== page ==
Google Inc. et al v. Egger et al

Filing 333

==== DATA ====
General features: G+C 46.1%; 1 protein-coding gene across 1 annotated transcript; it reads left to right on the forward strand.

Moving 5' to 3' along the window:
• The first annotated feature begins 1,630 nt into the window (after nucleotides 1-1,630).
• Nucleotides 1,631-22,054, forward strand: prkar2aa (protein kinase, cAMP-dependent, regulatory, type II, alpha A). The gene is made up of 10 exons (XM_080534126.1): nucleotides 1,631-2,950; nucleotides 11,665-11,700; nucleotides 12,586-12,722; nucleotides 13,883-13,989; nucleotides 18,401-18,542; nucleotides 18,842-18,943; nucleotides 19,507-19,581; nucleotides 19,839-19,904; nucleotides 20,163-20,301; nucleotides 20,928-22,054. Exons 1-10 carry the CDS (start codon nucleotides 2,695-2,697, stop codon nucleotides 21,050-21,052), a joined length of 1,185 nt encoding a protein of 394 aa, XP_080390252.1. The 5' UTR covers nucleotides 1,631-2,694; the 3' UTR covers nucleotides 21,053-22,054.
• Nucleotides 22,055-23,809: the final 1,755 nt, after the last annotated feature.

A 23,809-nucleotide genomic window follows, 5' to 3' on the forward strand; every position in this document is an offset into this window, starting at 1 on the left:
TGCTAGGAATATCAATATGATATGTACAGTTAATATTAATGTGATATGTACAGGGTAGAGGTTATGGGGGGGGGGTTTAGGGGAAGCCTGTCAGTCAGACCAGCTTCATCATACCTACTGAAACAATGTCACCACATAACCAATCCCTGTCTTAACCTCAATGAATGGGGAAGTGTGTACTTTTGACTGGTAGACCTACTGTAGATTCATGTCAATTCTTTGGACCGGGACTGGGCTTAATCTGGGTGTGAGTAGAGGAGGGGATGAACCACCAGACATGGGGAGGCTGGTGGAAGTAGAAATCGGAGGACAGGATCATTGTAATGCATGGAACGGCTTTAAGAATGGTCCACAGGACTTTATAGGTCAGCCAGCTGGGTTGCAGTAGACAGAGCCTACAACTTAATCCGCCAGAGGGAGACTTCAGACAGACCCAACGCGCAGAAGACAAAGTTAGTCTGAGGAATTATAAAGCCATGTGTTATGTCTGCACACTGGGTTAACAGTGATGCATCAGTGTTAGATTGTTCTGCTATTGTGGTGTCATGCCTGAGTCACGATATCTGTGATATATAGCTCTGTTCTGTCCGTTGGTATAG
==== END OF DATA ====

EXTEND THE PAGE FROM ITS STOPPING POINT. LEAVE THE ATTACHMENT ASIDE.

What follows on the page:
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Google Inc. et al v. Egger et al Doc. 333 Att. 6 UNITED STATES DISTRICT COURT SOUTHERN DISTRICT OF NEW YORK _______________________________________ | CENTER FOR CONSTITUTIONAL RIGHTS, | TINA M. FOSTER, GITANJALI S. GUTIERREZ, | SEEMA AHMAD, MARIA LAHOOD, | RACHEL MEEROPOL, | | Plaintiffs, | | v. | | GEORGE W. BUSH, | President of the United States; | NATIONAL SECURITY AGENCY, | LTG Keith B. Alexander, Director; | DEFENSE INTELLIGENCE AGENCY, | LTG Michael D. Maples, Director; | CENTRAL INTELLIGENCE AGENCY, | Michael V. Hayden, Director; | DEPARTMENT OF HOMELAND SECURITY, | Michael Chertoff, Secretary; | FEDERAL BUREAU OF INVESTIGATION, | Robert S. Mueller III, Director; | JOHN D. NEGROPONTE, | Director of National Intelligence, | | Defendants. | _______________________________________| Case No. 06-cv-313 Judge Gerard E. Lynch Magistrate Judge Kevin N. Fox SUPPLEMENTAL AFFIRMATION OF WILLIAM GOODMAN I, William Goodman, an attorney admitted to practice before this Court, and the Courts of the State of New York, hereby affirm under penalty of perjury as follows: 1. I am the Legal Director of the Center for Constitutional Rights ("CCR"), a nonprofit public interest law firm in New York. I, along with Shayana Kadidal, a staff attorney at CCR, David Cole, a CCR board member, and Michael Avery and Ashlee Albies of the National Lawyers Guild are counsel for the Plaintiffs in this action. 2. I am a member of the bars of the State of New York and the United States District Court for the Southern District of New York. 3. I submitted an earlier affirmation in this case, dated March 9, 2006, in support of Plaintiffs' motion for summary judgment of March 9, 2006. In that affirmation I described how the Center for Constitutional Rights litigated, with others, the Supreme Court case challenging the indefinite detention of foreign nationals at Guantánamo Bay Naval Station, see Rasul v. Bush, 542 U.S. 466 (2004). CCR continues to coordinate the representation of approximately 500 Guantánamo Bay detainees in conjunction with some 500 pro bono attorneys across the country as described in that affirmation. I submit this supplemental affirmation to go into somewhat greater detail without disclosing information concerning identities of the attorneys or clients in question. 4. Our attorneys represent a number of foreign nationals detained at Guantanamo and considered "enemy combatants" by the United States government. We also represent their next friends in the habeas litigation on behalf of the detainees. These next friends are primarily family members of the detainees residing in foreign countries. Other persons residing in foreign countries with whom we need to communicate with in the course of the litigation of these cases include foreign witnesses, experts, and human rights advocates. I will collectively refer to these individuals as "litigation participants" in the text that follows. 5. Communicating with these family members and other litigation participants concerning sensitive matters via electronic means of communication is often not feasible and may be ethically problematic in light of the existence of the NSA Program and the fact that the open-ended criteria announced by government officials for targets of the Program (see Summary Judgment Motion at 6-7) would frequently include them. 2 6. It is particularly difficult to communicate with such a litigation participant for the first time via electronic means of communication. The first sentence out of the attorney's mouth in such a conversation often must be a disclaimer warning that the conversation may be subject to surveillance by the United States government pursuant to the Program. It is difficult to imagine a worse thing to have to say at the onset of a relationship with a client, witness, or other person with whom one wishes to work closely. Obviously it is difficult if not impossible to develop a relationship of trust with an individual whose first impression of you is formed by such a warning. The effect is inevitably to make the CCR staffer appear to be in some fashion an agent of the United States government, or to make our organization appear suspect due to the fact that communications with us are subject to government surveillance. This is especially problematic given cultural sensibilities and attitudes towards Americans in the Middle East. 7. The burdens of traveling to foreign countries to visit litigation participants in person in lieu of the more convenient means of electronic communication (phone and email) are obvious and have been spelled out in my previous affirmation. However, foreign travel is not an option in some cases, for there are some litigation participants we are absolutely unable to visit in person. Many of these litigation participants live in nations that CCR attorneys are unable to acquire visas to visit. (For instance, no category of "tourist visa" or the equivalent exists for certain Gulf States.) Sometimes it is possible for the persons CCR needs to communicate with to travel to neighboring countries to meet us face-to-face, but not always. At least one very important litigation participant in a current CCR case is currently unable to travel from home due to illness, and we are unable to visit that person in their home country because of the unavailability of general visas that would allow CCR attorneys to visit that country. 3 Communication with this litigation participant regarding sensitive litigation matters via phone or email is impossible because the individual is clearly within the NSA Program's target class. 8. CCR has attempted to use private courier services to communicate with litigation participants. However, such use of mailed letters may present other security issues, and does not permit either the ready back-and-forth counseling inherent in any attorney-client relationship or the sort of probing inquiry essential to any investigative enterprise. Other practical difficulties have presented themselves. For instance, many litigation participants in the Guantanamo litigation live in very isolated places in less-developed nations. While they can often be reached by some form of courier, we have had difficulty in at least one case in finding a means to let them send messages back to us. 9. The concerns described above also apply to other litigation which is in development by CCR attorneys. 10. Since the public disclosure of the existence of the NSA Program, the CCR attorneys litigating Turkmen v. Ashcroft, No. 02-CV-2307 (E.D.N.Y.) have successfully moved the Court for an order compelling the government's trial team and likely witnesses to disclose whether they have had access to surveillance of attorney-client communications in that case. See 2006 U.S. Dist. LEXIS 40675 (E.D.N.Y. May 30, 2006). Many of the petitioners represented by CCR in the Guantanamo litigation have similar concerns about surveillance of their privileged communications with persons located overseas, including clients (including next friends of the detainees, such as their family members), witnesses, experts and human rights lawyers and cocounsel. However, proceedings in the relevant habeas cases in the district courts in Washington, D.C. were stayed pending resolution of the question of retroactive effect of jurisdictional provisions in the Detainee Treatment Act of 2005. Now that those questions have been largely 4 resolved by the Supreme Court's decision yesterday in Hamdan v. Rumsfeld, 2006 WL 1764763 (June 29, 2006), habeas counsel at CCR will likely begin to make similar efforts to move for disclosure of whether any such surveillance has taken place. I expect that the difficult struggle to win such disclosure in Turkmen will be repeated here, and that a large amount of resources in terms of attorney time and effort will be required to obtain a similarly satisfactory result. 11. At my request, a leading legal ethics expert, Stephen Gillers of New York University Law School, has provided an affirmation detailing the professional responsibilities of CCR's attorneys and legal staff in relation to international electronic communications in the wake of the NSA Program. Professor Gillers' opinion confirms my previous statement that "[a]s a matter of professional ethics in our role as attorneys, CCR is obligated to take reasonable and appropriate measures to reduce the risk of disclosure of client confidences and work product, since we have been apprised that a program of unlawful electronic surveillance by the government exists and that the program is targeted at a category of persons that includes--from the government's perspective--some of our clients." Goodman Aff. of Mar. 9, 2006, at ¶ 15. 12. In short, we continue to divert staff time and organizational resources away from core mission tasks in order to respond to the NSA Program. This diversion of resources hurts our organization by reducing the number of cases we can bring, and undermines our ability to litigate our existing cases in the most effective manner. 13. I am unable to go into more detail regarding many of the above matters without any such filings being made subject to protective measures to safeguard attorney-client and work product privileges. 5